by Ann Silversides
Published by Between the Lines
Published May 1, 2003
288 pgs. • Find on Amazon.com
Reviewed by Stephen O. Murray
July 31, 2003
It is a strange experience to read a biography of someone one has known, especially a biography by someone who only knew the biographical subject posthumously.
In AIDS Activist: Michael Lynch and the Politics of Community, Ann Silversides is mostly writing about University of Toronto professor of English Michael Lynch (1945–1991) after I’d left Toronto and had only very occasional communication with him. She had access to his very intimate diaries and interviewed many people who knew him better than I did. I don’t question that she came to know Michael, particularly the AIDS activist aspect she foregrounds, far better than I ever did. Through his archived papers, Silversides had access to his self-doubts, something I never saw. I wouldn’t have characterized Michael Lynch as arrogant, but in the context of the Toronto Gay Academic Union of which he and I were founding members, he appeared very self-confident about whatever he was backing.
His research is so slighted by Silversides that the reader does not even learn what was the subject of his dissertation or who his mentors and dissertation supervisor(s) were. There are recurrent mentions of a book he wanted to write on homosexuality in 19th-century America that was to be followed by a biography of Walt Whitman. Neither book got written, although an interesting if not particularly groundbreaking article on “adhesiveness” was published in Victorian Studies. He presented a talk (later published in The Body Politic on the then-obscure figurativist painter Marsden Hartley (1877–1943) at GAU that was also very interesting but soon eclipsed by others’ work on Hartley.
I don’t know how Michael got tenure so quickly at a major research university without having published a book, particularly since his initial appointment was at the Catholic college (St. Michael’s) within the University of Toronto, and his becoming publicly gay was unacceptable (he moved from St. Michael’s to the English department at one of the satellite campuses, Erindale). And I learned nothing about his sponsorship and early promotion from Silversides’ book. I assume his glibness and self confidence served him well as a teacher of undergraduates. If he supervised graduate students, Silversides missed them.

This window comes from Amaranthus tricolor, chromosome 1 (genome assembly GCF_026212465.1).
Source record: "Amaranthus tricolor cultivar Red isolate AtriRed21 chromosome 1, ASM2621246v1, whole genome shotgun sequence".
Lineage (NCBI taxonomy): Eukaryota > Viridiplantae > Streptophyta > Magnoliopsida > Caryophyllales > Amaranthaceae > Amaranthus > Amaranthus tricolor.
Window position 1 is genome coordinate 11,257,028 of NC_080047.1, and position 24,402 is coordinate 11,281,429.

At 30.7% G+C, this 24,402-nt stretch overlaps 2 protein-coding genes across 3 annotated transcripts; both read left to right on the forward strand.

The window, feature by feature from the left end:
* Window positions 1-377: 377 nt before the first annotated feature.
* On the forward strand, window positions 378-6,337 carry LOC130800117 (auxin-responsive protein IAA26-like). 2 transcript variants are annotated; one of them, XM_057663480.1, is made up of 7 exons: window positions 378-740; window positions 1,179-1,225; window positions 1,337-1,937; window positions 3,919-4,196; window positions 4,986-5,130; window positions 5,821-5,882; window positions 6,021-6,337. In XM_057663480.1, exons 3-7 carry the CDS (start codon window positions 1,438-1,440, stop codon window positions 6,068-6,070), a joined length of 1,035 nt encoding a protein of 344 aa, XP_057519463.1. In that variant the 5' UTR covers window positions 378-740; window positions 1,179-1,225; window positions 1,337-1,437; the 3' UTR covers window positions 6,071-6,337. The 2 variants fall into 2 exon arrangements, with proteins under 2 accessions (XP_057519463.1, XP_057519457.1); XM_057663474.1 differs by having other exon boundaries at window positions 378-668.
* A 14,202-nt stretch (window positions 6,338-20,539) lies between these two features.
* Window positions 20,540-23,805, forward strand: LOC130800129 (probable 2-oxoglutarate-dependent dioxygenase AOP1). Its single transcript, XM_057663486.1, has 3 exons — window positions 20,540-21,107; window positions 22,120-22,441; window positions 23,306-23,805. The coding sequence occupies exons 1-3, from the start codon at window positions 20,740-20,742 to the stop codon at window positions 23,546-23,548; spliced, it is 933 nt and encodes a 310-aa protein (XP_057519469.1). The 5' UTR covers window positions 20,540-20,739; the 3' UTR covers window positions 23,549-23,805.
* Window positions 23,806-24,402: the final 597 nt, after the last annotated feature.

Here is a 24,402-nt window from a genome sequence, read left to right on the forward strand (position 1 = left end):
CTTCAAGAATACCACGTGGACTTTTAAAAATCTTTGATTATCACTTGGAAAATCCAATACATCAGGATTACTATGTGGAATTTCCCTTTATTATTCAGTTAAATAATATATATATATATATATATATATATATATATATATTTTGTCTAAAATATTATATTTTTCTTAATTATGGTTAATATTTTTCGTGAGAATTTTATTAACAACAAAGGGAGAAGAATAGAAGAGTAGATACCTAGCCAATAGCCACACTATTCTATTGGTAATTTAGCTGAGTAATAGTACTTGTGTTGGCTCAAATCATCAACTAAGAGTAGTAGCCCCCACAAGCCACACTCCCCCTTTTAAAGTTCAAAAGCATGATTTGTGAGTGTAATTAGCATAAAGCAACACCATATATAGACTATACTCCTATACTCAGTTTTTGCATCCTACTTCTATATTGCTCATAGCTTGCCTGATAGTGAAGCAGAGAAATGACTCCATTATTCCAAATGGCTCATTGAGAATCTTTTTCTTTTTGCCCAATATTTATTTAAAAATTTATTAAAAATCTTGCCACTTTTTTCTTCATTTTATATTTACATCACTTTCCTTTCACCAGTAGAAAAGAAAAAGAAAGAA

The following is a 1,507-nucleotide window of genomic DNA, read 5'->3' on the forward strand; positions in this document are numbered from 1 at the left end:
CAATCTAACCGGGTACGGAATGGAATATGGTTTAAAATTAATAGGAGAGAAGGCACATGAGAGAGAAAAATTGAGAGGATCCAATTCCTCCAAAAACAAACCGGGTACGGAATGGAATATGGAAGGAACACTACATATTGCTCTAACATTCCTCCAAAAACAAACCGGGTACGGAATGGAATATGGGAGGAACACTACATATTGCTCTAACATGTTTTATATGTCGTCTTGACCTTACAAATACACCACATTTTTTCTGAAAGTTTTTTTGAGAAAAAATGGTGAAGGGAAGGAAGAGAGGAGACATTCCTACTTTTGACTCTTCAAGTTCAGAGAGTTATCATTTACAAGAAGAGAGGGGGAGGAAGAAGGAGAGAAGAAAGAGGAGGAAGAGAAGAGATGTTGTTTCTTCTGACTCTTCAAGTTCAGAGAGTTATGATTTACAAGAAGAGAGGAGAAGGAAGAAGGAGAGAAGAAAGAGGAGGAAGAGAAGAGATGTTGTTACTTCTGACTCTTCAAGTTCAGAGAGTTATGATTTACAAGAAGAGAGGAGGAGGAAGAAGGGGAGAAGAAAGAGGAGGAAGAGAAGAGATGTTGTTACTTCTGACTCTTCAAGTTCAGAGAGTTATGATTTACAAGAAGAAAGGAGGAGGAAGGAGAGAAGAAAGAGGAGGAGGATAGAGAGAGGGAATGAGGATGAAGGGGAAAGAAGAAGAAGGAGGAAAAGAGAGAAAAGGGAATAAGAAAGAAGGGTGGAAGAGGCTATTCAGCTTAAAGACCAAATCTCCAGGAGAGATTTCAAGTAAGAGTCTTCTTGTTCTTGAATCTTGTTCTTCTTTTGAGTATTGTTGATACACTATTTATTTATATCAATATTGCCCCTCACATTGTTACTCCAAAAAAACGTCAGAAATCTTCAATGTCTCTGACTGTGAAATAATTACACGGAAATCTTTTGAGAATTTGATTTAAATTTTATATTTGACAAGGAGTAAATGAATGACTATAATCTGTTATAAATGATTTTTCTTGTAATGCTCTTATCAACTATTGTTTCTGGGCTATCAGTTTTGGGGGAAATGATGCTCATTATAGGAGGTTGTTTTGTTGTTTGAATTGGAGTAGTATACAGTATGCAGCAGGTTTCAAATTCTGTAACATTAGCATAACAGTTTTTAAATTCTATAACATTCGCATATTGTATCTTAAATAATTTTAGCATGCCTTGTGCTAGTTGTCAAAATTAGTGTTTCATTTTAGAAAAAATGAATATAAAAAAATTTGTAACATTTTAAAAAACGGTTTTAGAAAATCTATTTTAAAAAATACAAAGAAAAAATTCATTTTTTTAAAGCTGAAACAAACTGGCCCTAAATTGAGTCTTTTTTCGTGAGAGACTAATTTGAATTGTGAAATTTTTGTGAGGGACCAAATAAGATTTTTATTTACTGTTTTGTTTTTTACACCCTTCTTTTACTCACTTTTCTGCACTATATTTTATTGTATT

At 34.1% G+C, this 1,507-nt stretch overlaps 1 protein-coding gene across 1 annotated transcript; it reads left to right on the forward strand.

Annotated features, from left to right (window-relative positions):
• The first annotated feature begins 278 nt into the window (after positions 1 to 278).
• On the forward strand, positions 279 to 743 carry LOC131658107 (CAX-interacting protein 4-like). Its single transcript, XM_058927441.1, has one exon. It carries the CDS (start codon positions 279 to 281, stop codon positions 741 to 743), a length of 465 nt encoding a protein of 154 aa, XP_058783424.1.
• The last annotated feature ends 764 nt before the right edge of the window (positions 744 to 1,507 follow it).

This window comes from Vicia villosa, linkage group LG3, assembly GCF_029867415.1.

Silversides records recurrent statements about wanting to be remembered for the book he wanted to write, but she also shows an inability to focus on what he saw as his life work. It may seem churlish to focus on the lack of production of someone who was cut down before his 46th birthday by HIV and who had been very ill before that. However, I am not prescribing what his ambition should have been but noting what it was: “He desperately wanted to complete and be remembered for a book” (p. 84).
Moreover, it is not that his activism took all his time. Michael tended to help get organizations started (including GAU in my time in Toronto and major Toronto AIDS organizations after I left) and then withdraw. He found time to edit the Gay Studies Newsletter of the Modern Language Association’s gay/lesbian caucus from 1980 to 1991, which something he did well but also something that many others could also have done if he had really tried to focus on his own research or poetizing.A slender book of AIDS poems, These Waves of Dying Friends, was published in 1989. There were parts of a novel, an uncompleted manuscript on Wallace Stevens, etc. among his papers.
I think that Michael was a good journalist, drawing on his own experiences first as a gay father and then as a person with AIDS, and adept at getting difficult, large-egoed persons to get along. These guises are central to Silversides’ book. Her primary interest is in the history of AIDS organizing in Toronto. Her biographical approach to this topic probably overestimates Michael’s formative role, though I don’t doubt that he had one. As a history of the organizations, the biographical focus is a liability after the foundational period of his primary involvement.
With the intensive cooperation of Lynch’s son, Stefan, the paternity role is amply covered in the book, along with some of the succession of sexual partners, though the evolution of his relationship to the charming and productive microbiologist Bill Lewis that was the most sustained one other than his marriage, is inadequately chronicled (or at least remains mysterious).
Michael’s formative influences (intellectual and sexual) are slighted in this biography, as is his pre-AIDS gay activism. There is much interesting biographical material (some of it prurient) and much interesting documentation and recollection of Toronto AIDS organizing during the 1980s, but the book leaves out too much to be either a satisfactory biography or a satisfactory history.
published on epinions 31 July 2003
©2003, 2016, Stephen O. Murray